Building a resilient brand

a green chameleon in a persons hand

Image by Amy Humphries


As technology changes the way we communicate, learn and use services and products, our relationship with a brand can radically change in an instant. We have developed an expectation for brands to constantly be more resilient, responsive and engaged with the user in their delivery of unique experiences.  

As your startup grows and transforms, adapting with shifts in technology and identifying the key elements of a resilient brand is key. By applying some strategic models to your business, you can help to ensure that your brand remains relevant and resilient through times of rapid change. 

What is a resilient brand?

Resilience can be interpreted as three core elements; belief, strategy, and experience. In their simplest form, brands can emerge from logos, typography and tone of voice. Iconography, colour schemes and layouts all play a vital role in forming a strong visual identity, but a brands resilience will be defined through a clear sense of purpose, sustained values and forward planning to consistently deliver a long-term strategy. A resilient brand is able to adapt, change direction and constantly realign itself to its customers needs.

Brand as belief

Brands can be born out of an impulse, they might offer an innovative product and unique experience, they may help a user complete a task more efficiently. Whatever your products unique offer is, it must define a belief and have a clear understanding of how it can create real value. By putting the customer first, considerations on how a customer uses, advocates or connects with products and services will help to find a common purpose. This in turn allows brands to have relevant, meaningful interactions with customers at each step of the decision making journey.

Brand as strategy

A brand strategy is a long-term plan for the development of a successful brand in order to achieve specific goals. A well defined brand strategy is directly connected to users needs and emotions and should help organise brand activity around the common purpose — in turn developing a framework that informs a competitive advantage.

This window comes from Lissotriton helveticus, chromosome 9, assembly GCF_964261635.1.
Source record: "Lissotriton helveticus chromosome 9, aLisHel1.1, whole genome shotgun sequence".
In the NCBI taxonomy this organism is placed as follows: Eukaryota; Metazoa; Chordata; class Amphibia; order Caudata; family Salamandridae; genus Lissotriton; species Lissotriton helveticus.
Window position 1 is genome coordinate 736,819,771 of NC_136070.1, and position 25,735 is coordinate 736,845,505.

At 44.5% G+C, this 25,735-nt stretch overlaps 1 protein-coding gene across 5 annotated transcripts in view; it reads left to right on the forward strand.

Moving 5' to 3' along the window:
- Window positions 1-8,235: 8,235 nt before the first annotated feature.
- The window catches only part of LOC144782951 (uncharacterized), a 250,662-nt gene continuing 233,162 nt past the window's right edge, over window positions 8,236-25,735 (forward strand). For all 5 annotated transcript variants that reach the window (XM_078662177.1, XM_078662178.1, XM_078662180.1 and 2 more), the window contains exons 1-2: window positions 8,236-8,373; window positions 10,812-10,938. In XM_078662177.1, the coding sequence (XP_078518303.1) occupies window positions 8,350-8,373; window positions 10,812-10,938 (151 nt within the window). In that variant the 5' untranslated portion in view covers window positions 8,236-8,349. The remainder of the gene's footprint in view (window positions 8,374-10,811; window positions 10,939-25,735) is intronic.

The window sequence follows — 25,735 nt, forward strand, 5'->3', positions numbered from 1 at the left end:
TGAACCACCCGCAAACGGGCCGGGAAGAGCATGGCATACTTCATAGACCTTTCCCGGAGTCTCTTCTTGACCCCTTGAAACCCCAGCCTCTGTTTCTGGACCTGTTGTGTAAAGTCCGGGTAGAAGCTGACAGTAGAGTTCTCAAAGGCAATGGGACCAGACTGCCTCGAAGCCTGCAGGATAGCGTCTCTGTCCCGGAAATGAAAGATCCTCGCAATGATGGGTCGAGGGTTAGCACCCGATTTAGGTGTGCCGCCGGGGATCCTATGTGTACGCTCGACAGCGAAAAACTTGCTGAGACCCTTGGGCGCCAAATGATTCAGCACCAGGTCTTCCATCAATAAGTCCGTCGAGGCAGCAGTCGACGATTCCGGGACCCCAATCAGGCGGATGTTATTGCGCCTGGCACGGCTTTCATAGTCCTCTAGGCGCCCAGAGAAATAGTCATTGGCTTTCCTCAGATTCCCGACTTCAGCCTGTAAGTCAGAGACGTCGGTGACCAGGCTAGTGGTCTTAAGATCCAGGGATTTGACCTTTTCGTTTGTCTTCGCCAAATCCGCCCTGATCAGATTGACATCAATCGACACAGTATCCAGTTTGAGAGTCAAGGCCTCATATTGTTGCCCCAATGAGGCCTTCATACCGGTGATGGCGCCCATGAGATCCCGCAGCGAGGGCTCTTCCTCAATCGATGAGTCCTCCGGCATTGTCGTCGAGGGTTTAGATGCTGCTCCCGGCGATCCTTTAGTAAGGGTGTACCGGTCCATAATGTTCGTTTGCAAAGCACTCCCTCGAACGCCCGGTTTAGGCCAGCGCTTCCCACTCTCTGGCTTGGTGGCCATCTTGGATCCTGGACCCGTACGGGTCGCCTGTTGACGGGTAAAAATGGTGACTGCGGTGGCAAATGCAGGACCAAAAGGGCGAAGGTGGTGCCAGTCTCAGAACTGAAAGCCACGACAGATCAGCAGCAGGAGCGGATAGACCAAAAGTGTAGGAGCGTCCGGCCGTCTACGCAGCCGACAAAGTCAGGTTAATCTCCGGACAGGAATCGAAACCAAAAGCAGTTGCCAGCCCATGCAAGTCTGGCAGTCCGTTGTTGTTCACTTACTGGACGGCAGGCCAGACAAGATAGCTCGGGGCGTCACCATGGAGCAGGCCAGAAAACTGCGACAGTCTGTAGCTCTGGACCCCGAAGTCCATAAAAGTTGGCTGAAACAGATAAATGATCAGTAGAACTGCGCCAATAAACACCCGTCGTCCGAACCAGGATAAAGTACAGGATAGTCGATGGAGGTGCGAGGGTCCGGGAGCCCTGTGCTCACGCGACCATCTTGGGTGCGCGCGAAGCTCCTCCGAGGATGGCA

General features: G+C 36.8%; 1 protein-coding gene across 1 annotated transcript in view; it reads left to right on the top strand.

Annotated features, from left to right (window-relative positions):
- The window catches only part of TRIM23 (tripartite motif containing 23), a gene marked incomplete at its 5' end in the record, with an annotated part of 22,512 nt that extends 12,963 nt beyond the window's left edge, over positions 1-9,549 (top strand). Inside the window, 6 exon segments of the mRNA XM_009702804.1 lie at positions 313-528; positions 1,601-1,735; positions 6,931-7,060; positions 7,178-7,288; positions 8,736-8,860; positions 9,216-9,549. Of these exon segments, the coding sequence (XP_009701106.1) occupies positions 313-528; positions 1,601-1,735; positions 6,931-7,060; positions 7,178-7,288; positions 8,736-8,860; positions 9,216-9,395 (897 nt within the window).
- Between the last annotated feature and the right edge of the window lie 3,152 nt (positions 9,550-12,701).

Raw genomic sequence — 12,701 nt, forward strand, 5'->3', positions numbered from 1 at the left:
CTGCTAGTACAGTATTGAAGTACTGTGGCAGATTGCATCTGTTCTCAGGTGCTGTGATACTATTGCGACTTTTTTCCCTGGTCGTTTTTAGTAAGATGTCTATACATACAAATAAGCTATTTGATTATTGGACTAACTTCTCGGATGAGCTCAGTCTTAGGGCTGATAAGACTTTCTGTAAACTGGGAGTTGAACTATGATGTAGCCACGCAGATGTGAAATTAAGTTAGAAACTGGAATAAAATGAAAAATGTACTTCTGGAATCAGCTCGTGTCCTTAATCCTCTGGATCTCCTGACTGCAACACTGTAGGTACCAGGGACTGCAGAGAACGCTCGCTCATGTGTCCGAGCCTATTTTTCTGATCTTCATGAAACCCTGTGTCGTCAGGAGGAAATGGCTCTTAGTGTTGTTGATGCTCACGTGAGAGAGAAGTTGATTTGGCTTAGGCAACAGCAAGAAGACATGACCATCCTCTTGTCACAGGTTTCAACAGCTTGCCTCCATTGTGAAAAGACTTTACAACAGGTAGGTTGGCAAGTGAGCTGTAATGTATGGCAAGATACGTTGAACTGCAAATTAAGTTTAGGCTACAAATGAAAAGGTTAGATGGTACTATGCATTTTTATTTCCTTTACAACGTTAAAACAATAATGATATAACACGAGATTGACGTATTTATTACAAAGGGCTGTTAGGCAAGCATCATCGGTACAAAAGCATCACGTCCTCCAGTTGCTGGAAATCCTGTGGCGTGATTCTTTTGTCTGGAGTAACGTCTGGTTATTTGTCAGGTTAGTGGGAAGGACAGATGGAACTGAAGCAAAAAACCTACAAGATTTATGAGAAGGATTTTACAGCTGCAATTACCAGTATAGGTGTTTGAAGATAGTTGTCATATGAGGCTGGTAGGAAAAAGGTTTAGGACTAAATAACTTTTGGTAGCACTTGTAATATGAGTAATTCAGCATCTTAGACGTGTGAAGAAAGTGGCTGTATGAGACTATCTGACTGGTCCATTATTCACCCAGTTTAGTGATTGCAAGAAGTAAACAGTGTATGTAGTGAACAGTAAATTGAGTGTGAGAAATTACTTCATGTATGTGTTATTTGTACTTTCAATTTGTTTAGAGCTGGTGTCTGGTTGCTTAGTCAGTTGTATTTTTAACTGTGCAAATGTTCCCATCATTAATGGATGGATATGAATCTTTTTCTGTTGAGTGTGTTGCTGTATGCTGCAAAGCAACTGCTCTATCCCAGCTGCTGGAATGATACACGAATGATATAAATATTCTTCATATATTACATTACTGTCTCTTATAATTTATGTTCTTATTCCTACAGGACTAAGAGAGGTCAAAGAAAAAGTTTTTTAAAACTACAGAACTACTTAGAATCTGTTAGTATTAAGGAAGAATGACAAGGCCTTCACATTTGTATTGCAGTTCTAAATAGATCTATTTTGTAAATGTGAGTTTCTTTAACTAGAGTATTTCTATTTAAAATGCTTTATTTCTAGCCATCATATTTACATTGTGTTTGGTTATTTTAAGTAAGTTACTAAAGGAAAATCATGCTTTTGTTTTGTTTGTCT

A top down approach to branding focuses on the immediate, and will aim to provide linear messages and planned campaigns. Its main function is to create brand consideration, highlighting focus and potential benefits of the services on offer.

A bottom up approach supports a brands narrative as it builds over time, whilst remaining relevant to what is happening at the present moment. It supports a constant dialogue with the customer and can be personalised for a unique experiences. The goal is to build trust with existing customers, and those who are considering the brand and service offering through engagement, acquisition and advocacy.

A balance between the two approaches should mean that traditional campaigns are understood, comfortable and measurable, whilst customer data and feedback can be used to inform decisions, accumulate benefits, and inform the brands common purpose.

Brand as experience

Defining a strong band characteristic is crucial to a users experience, and the way they interact with it. A unique and consistent visual identity is at the core of a strong brand, and is a sign of resilience. By embracing new ways of understanding their customers, a resilient brand can glean insight into how their customers engage with their content, and then build a brand that understands a users interactions, needs, and requirements. Building your brand with a customers experience in mind is invaluable and will certainly increase the likelihood of a return, more purchased services, or a recommendation.

Building a strong brand identity will go a long way towards ensuring your brands longevity. Understanding your customer and sharing a common purpose will increase opportunities to deliver consistently outstanding experiences at every touchpoint, and give you the traction needed to establish your resilient brand.


Ready to start building your resilient brand? Talk to us!


Share this